Talkback: Wormery composters

Funny this post came up today. We are having unseasonably warm weather, and decided to clean out the worm composter we made this spring.
We used an old garbage can that had the bottom broken. We cut the bottom out, drilled a few holes around the bottom edge so we could "pin" the can to the ground and just started adding food waste - and we use cooked food waste (no meats or fat though) too. After a few months, we could tell that there wasn't much worm action (and the can was about half full of ook), so I posted to Craigslist looking for someone who had some worms to spare and a nice couple let me come to their rabbit farm and take as many as I could shovel (and each shovel had hundreds of worms!). We only took about half of a 5g bucket worth and added it. After a few months we could tell that stuff was happening as we had finally filled the garbage can, but each time we needed to empty the kitchen can, there was always room.

Anyway, today we took a look to see what was happening and we had a garbage can full of "vermipeat". We forked it over to the open compost bin (made from pallets) and now this spring we will have some nice fertile loamy stuff to add to our beds!

I LOVE worms!!!


  • Me too! I have had my wormery for many years and compost my kitchen waste and that of my neighbours. My worms don't care for onion skins or citrus fruit but process everything else and I crumble up eggshells to give them some grit. I feed them and the birds before myself. The productivity in my garden is amazing and all due to vermipeat and worm wee!
  • On the subject of egg shells. I put them in an old plastic container with a few golf balls and shake. Produces nicely ground egg shells which I add to my wormery.
  • I have a conventional green compost bin with a lid and little sliding door at the base. I added a few worms when starting out a couple of years ago and now keep two bins on the go, rotating waste between them as the levels drop.
    I occasionally turn the compost with a fork and it now resembles spaghetti under the surface with thousands of worms which seem to live and feed happily under this environment. It is really rewarding and encouraging to see this wonderful compost being made for free!! Love it.
  • I would so love to keep worms going but I have failed miserably. I am coming to the conclusion that they do ned to be kept in a shed over the Winter - a protected place outdoors is insufficient (in our part of Wiltshire anyway). They became another mouth to feed and we were always surprised at how little waste they can deal with. The three bin tower is brilliant for making comfrey fertiliser though!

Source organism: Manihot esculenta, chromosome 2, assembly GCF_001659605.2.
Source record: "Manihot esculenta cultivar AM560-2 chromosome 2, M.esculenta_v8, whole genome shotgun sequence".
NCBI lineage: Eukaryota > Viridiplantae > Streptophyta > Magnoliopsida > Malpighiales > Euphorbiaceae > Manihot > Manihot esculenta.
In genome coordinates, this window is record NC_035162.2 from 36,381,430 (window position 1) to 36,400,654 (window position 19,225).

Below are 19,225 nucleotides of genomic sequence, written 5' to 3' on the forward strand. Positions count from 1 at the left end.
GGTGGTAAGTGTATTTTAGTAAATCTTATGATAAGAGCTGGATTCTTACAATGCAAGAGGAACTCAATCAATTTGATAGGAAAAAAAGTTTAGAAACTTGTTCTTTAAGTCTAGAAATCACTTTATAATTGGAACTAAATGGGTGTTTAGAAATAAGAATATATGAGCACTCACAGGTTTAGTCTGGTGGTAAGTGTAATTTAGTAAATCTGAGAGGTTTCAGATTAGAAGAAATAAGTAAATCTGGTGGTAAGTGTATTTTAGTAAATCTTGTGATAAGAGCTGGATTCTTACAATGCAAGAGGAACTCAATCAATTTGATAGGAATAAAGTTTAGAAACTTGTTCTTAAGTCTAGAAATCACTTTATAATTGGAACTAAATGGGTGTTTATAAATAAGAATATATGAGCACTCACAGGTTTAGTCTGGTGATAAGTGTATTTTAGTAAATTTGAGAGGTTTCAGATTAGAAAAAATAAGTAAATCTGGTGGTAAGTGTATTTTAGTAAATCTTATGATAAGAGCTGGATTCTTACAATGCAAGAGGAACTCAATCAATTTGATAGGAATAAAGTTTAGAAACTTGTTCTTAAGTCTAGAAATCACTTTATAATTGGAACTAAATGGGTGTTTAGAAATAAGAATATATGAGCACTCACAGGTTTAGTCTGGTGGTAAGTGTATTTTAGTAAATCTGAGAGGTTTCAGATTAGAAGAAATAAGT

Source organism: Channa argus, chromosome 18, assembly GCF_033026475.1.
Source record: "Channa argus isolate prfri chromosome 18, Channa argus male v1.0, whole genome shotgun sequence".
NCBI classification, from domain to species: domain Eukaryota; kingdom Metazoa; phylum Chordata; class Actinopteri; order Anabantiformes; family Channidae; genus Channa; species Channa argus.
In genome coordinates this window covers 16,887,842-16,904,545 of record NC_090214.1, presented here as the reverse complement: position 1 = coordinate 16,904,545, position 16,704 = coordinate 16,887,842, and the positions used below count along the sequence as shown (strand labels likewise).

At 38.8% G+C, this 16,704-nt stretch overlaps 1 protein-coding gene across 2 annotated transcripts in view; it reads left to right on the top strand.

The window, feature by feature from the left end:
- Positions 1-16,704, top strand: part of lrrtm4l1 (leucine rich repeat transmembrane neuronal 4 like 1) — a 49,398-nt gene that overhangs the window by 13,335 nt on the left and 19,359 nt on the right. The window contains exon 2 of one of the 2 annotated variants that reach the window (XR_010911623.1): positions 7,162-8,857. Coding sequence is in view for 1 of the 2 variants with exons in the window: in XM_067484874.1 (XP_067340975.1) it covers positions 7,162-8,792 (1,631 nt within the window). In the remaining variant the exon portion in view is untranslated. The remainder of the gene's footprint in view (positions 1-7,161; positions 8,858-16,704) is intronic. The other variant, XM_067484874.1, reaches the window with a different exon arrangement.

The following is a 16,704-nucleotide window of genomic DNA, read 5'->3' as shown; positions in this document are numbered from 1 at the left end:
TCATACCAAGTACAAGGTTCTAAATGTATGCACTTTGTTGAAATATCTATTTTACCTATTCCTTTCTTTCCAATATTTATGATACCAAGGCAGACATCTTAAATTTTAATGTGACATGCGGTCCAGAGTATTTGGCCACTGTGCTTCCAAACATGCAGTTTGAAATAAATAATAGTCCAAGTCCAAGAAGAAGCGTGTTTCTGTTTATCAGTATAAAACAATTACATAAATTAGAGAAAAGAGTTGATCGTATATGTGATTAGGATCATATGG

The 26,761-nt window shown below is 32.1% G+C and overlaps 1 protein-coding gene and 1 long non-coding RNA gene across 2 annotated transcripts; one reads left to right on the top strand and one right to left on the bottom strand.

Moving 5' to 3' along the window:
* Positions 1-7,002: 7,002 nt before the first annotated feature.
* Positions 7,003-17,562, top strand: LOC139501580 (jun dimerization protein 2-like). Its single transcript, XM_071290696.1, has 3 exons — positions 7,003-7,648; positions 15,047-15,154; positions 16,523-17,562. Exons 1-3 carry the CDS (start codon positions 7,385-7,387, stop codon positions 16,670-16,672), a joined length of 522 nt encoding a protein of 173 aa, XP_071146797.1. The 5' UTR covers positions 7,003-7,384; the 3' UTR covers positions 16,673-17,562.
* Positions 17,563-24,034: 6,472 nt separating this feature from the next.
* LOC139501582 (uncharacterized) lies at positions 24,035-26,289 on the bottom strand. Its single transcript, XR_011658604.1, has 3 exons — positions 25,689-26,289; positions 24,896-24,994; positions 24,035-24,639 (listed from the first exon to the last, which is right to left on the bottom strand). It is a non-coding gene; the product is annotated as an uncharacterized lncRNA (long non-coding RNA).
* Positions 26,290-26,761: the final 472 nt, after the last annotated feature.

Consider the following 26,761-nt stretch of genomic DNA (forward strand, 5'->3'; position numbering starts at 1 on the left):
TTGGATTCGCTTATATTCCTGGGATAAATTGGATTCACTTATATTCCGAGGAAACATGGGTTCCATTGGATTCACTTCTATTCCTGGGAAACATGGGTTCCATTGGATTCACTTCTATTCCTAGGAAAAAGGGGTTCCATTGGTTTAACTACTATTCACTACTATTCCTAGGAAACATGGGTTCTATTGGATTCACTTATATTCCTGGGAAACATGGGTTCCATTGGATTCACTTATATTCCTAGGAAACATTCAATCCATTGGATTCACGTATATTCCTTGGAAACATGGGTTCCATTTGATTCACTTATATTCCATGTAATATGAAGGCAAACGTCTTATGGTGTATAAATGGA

• I bought a "wheelie bin"-type worm composter about 15 years ago. According to the leaflet that came with it you could even "keep it in your kitchen"-as it was odourless". As I'd bought it in winter I decided to start it off in my garage. The worms wouldn't stay in the bin. Every day the floor around the bin was littered with dead worms. Lord knows what my kitchen would have been like if I had kept it in there!
    When I eventually put it outside, the lid fitted so badly that every time it rained, it filled with water and drowned the worms. I gave up in the end.
  • I purchased the original bin wormery many years ago now. The problem with a wormery of this type is that you can forget to drain the liquid off regularly (I have no experience of the tray wormery)and once the compost gets too wet it can lead to problems such as flies and ultimately your worms may die - lost my original worms this year! I have now connected a hose from the drain tap to a collection vessel and leave the tap open at all times to avoid the above problems.
  • I have just read through previous comments. I purchased an insulation coat for my bin wormery from the supplier and leave my wormery outside the backdoor 12 months of the year. I have no problems with escaping worms or smell. I agree about keeping citrus peelings and onions out of the bin - they go in my garden compost bin.
  • Can you help me I would like to start a wormery as my husband go fishing regularly, Is this possible as the cost of worms are expensive. What would I need to do to get one started, would they produce enough to warrent the initial out lay. Please advise. Josie
  • Reply to Josie: I've never bought worms for angling, so don't know how much they would cost, or how many would be needed.

    Anyway, the worms used by anglers are exactly the same worms that we use for composting.

    Provided you can supply regular kitchen waste like potato and carrot peelings, banana skins, uncooked veg waste, crushed egg shells, etc (you'll get full instructions with any bin you buy), then why not invest in a worm bin. However, by regularly taking out worms you'll gradually reduce the worm population in your bin. Provided you aren't too greedy you should be OK.

    Do let fellow bloggers know how you get on.
  • Sadly my husband has developed Alzheimers and has recently been provided with equipment to make life a little easier - especially useful is his bedside commode. His nightly pee is now next morning added to our compost bin with spectacular improvement to a previously slow and dry process. He thinks this is highly amusing and it brightens his mornings considerably to think he still has a useful purpose in life.
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